Jean-Jacques Rousseau (June 28, 1712 July 2, 1778) was a Franco-Swiss philosopher, writer, political theorist, and self-taught composer of The Age of Enlightenment. Rousseau's political ideas influenced the French Revolution, the development of socialist theory, and the growth of nationalism. His legacy as a radical and revolutionary is perhaps best demonstrated by his most famous line, from his most important work, The Social Contract: "Man is born free, and everywhere he is in chains." (For Rousseau's conception of revolution see Du Contrat Social, Book II, Chapter 8. Given that he considers revolution "dangerous and vain", one must question the legitimacy of calling Rousseau a revolutionary.).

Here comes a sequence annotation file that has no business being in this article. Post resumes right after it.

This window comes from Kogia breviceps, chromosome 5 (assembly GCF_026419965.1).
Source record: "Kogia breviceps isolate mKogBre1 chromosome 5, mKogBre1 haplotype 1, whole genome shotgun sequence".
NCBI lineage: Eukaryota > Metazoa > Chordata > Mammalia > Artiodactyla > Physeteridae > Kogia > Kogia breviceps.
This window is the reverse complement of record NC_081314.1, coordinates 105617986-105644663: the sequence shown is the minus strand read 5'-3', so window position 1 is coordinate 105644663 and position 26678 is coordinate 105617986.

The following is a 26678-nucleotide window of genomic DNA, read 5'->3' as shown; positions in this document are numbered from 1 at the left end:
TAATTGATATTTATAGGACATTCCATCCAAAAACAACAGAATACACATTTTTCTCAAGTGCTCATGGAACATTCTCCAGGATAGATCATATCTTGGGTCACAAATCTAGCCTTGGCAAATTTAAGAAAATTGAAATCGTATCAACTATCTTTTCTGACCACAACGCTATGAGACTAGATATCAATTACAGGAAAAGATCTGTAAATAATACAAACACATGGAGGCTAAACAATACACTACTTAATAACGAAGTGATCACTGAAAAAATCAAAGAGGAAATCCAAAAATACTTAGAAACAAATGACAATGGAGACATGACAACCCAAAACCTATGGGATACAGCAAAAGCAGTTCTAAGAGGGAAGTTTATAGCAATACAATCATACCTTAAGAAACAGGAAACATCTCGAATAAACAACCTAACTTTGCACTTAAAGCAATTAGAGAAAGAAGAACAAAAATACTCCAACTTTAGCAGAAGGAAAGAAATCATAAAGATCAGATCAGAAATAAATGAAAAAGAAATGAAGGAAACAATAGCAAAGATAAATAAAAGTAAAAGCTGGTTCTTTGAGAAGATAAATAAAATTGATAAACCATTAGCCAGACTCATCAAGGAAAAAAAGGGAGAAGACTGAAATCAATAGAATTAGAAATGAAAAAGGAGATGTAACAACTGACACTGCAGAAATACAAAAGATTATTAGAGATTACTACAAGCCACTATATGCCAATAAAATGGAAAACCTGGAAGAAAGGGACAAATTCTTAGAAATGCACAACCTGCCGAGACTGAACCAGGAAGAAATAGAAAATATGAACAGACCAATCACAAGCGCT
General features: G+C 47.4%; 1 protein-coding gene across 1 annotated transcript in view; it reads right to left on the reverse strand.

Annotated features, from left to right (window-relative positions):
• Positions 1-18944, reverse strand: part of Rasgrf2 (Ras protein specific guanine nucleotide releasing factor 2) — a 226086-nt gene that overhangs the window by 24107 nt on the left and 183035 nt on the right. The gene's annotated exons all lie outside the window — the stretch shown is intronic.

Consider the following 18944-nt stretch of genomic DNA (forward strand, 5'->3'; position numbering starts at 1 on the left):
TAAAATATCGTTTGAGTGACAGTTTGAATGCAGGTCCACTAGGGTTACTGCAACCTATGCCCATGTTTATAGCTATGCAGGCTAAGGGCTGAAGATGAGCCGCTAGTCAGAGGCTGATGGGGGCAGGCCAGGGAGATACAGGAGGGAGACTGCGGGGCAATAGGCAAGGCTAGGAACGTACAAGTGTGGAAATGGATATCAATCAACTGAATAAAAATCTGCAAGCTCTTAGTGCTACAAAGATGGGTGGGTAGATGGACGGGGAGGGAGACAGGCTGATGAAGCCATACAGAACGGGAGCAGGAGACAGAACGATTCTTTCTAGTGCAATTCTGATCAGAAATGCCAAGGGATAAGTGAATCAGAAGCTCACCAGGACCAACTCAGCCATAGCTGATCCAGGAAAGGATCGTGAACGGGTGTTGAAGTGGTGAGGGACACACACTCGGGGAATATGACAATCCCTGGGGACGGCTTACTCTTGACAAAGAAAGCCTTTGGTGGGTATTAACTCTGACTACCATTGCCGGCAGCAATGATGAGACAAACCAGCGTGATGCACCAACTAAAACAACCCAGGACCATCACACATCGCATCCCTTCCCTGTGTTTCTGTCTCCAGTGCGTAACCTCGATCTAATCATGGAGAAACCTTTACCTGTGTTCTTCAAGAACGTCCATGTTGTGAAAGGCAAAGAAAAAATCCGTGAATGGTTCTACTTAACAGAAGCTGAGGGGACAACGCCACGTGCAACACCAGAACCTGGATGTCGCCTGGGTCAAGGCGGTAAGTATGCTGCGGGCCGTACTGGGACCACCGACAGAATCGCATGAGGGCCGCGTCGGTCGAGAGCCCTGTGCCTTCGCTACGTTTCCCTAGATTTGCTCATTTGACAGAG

"The English people believes itself to be free; it is gravely mistaken; it is free only during election of members of parliament; as soon as the members are elected, the people is enslaved; it is nothing. In the brief moment of its freedom, the English people makes such a use of that freedom that it deserves to lose it."
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